Record number of U.S. measles cases this year

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A total of 288 confirmed measles cases have been reported to CDC from January 1 to May 23, with the majority of cases occurring in patients who were not vaccinated.1 This represents the highest number of cases since measles elimination was documented in the United States in 2000.

Pharmacists can play a significant role in helping to reduce the number of future measles cases by educating patients and caregivers about the importance of getting vaccinated, immunizing patients, and collaborating with other health care providers in the community to send consistent messages and form successful immunization neighborhoods.  

What’s happening across the United States?

Measles cases have been reported in 18 states, with 15 outbreaks (i.e., defined as a chain of transmission of three or more confirmed cases) representing 79% of the reported cases.1 The largest outbreak to date—138 cases and ongoing—is occurring among the unvaccinated in Amish communities in Ohio. California has the second highest number of cases, with 60 cases reported as of May 23.

Most cases have occurred in patients who were not vaccinated and had traveled to other countries where measles outbreaks are more common. These travelers subsequently transmitted the disease to clusters of unvaccinated persons around them, as measles is a highly contagious disease. CDC identified importations from at least 18 countries, with a large number of cases occurring in travelers returning from the Philippines. CDC reported confirmed cases in patients aged 2 weeks to 65 years, with approximately one-half of cases occurring in patients younger than 20 years.1

A confirmed measles case is one confirmed by laboratory testing or one that meets the clinical case definition of the disease, which includes a generalized rash lasting 3 or more days, a temperature greater than or equal to 101°F, and cough, coryza, and/or conjunctivitis. In a minority of cases (15%), patients have been hospitalized with various complications ranging from pneumonia, hepatitis, pancytopenia, or thrombocytopenia. No cases of encephalitis or deaths have been reported as of May 23.  

Addressing community needs

The record number of measles cases highlights the importance of increased collaboration, coordination, and communication among immunization stakeholders to meet the immunization needs of patients and help protect the community from vaccine-preventable diseases. Equally important is providing reliable, consistent, unbiased, and easily understood information to patients, especially those who may be hesitant or question the vaccine’s value.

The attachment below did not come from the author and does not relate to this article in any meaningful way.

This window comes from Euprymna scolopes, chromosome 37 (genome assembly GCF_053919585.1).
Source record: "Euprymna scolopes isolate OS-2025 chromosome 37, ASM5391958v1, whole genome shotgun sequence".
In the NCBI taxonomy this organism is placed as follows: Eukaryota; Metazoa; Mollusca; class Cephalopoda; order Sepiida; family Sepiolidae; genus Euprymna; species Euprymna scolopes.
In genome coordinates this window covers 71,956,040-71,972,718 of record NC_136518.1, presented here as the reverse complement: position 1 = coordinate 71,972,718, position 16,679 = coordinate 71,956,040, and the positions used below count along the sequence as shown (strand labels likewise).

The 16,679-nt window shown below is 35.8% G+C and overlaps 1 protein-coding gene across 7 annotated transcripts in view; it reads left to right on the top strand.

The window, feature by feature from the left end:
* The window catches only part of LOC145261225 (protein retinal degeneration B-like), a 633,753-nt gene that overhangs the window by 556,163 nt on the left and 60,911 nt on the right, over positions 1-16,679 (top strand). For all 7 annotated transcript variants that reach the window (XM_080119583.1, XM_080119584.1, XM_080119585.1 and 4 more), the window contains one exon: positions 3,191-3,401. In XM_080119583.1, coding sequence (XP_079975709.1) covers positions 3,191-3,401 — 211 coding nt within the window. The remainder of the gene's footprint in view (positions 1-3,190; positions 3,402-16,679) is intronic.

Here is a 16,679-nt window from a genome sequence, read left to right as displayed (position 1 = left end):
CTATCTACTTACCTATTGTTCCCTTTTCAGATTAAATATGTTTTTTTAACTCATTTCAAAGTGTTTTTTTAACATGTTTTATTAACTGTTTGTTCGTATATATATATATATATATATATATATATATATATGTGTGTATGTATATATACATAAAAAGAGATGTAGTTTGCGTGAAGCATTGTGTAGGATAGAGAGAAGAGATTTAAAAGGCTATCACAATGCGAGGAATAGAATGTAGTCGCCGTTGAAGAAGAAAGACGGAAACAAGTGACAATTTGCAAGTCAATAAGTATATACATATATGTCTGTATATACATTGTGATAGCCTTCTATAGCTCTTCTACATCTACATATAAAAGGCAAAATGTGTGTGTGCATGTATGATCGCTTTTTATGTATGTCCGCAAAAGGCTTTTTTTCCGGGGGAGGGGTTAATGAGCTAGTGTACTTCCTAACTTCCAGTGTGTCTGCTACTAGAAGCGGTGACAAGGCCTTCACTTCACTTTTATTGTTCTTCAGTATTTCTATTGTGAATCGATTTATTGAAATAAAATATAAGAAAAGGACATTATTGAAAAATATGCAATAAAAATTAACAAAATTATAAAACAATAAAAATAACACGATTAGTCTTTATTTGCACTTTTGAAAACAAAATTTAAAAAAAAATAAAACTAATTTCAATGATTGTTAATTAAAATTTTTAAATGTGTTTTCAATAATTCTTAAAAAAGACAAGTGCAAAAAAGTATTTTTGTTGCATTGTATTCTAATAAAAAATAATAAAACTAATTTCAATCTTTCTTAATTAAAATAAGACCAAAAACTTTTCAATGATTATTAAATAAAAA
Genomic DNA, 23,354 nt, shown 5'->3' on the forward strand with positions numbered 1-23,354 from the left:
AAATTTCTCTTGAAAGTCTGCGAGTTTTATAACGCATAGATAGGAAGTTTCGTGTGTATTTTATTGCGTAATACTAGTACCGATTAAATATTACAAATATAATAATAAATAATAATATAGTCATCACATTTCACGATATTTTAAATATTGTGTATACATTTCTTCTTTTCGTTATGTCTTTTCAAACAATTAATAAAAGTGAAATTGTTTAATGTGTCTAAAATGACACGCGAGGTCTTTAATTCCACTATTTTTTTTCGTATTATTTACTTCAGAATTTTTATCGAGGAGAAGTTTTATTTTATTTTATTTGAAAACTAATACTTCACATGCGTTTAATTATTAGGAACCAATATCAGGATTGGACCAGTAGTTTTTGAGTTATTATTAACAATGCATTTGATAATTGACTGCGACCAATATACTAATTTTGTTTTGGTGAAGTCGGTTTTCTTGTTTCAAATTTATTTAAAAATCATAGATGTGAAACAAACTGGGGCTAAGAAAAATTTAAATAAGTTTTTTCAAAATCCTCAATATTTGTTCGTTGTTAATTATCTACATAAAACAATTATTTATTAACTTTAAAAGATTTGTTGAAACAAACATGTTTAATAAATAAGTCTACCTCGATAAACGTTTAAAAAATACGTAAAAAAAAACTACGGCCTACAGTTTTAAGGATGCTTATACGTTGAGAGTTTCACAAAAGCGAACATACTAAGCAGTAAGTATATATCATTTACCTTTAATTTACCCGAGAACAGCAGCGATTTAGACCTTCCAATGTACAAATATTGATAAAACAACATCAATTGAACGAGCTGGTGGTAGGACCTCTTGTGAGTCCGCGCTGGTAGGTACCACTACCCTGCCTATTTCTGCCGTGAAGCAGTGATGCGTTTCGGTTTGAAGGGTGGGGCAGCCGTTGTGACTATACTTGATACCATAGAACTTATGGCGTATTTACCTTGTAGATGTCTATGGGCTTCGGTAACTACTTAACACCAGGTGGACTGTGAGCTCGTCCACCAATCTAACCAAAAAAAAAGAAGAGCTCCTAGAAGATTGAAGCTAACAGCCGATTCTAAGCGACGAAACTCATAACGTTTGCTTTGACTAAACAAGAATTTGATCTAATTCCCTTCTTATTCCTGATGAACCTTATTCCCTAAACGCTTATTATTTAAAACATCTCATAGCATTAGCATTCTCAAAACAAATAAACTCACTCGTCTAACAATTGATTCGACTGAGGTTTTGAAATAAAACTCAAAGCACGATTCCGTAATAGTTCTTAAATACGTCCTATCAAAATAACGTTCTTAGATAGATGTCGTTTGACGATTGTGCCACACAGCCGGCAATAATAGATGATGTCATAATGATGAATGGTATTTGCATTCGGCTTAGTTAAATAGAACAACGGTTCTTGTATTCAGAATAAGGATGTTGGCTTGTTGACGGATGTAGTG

Pharmacists should understand current recommendations for the measles–mumps–rubella (MMR) vaccine so they can identify which patients need the vaccine, educate patients and caregivers on the importance of obtaining the vaccine, administer the vaccine as allowed by state laws, and appropriately document and follow up with other providers to ensure continuity of care.

The vaccine is currently recommended for all children, with the first dose given at age 12 months to 15 months and a second dose given at age 4 years to 6 years.1 Catch-up vaccinations are recommended for children who have not received two properly spaced vaccinations. In addition, adults without immunity to the disease should receive at least one dose of the MMR vaccine, and two appropriately spaced doses of MMR are recommended for health care personnel, college students, and international travelers.

Pharmacists should determine if patients will be traveling internationally and educate them on their increased risk for measles and the importance of timely vaccination for those without evidence of measles immunity.1 CDC recommends that before traveling, infants aged 6 months to 11 months should receive one MMR dose, and those 12 months and older should be given two doses, with a minimum interval of 20 days between doses.  

Summary

CDC noted that health professionals should continue to work toward maintaining high vaccination coverage rates in the United States to limit measles importations and spread of the disease.1 In addition, providers are encouraged to maintain a high level of awareness that measles cases are occurring more frequently in the United States, to implement appropriate infection control measures if measles is suspected, and to promptly report any suspected cases to local health departments.

Reference

  1. www.cdc.gov/mmwr/preview/mmwrhtml/mm6322a4.htm?s_cid=mm6322a4_w

Recognizing a measles case

Measles is characterized by fever (as high as 105°F) and malaise; cough, coryza, and/or conjunctivitis; and a pathognomonic enanthema (Koplik spots), followed by amaculopapular rash. The rash usually appears about 14 days after exposure; however, the incubation period ranges from 7 to 21 days. The rash spreads from the head to the trunk to the lower extremities (sometimes immunocompromised patients do not develop the rash). Patients are considered contagious from 4 days before to 4 days after the rash appears.
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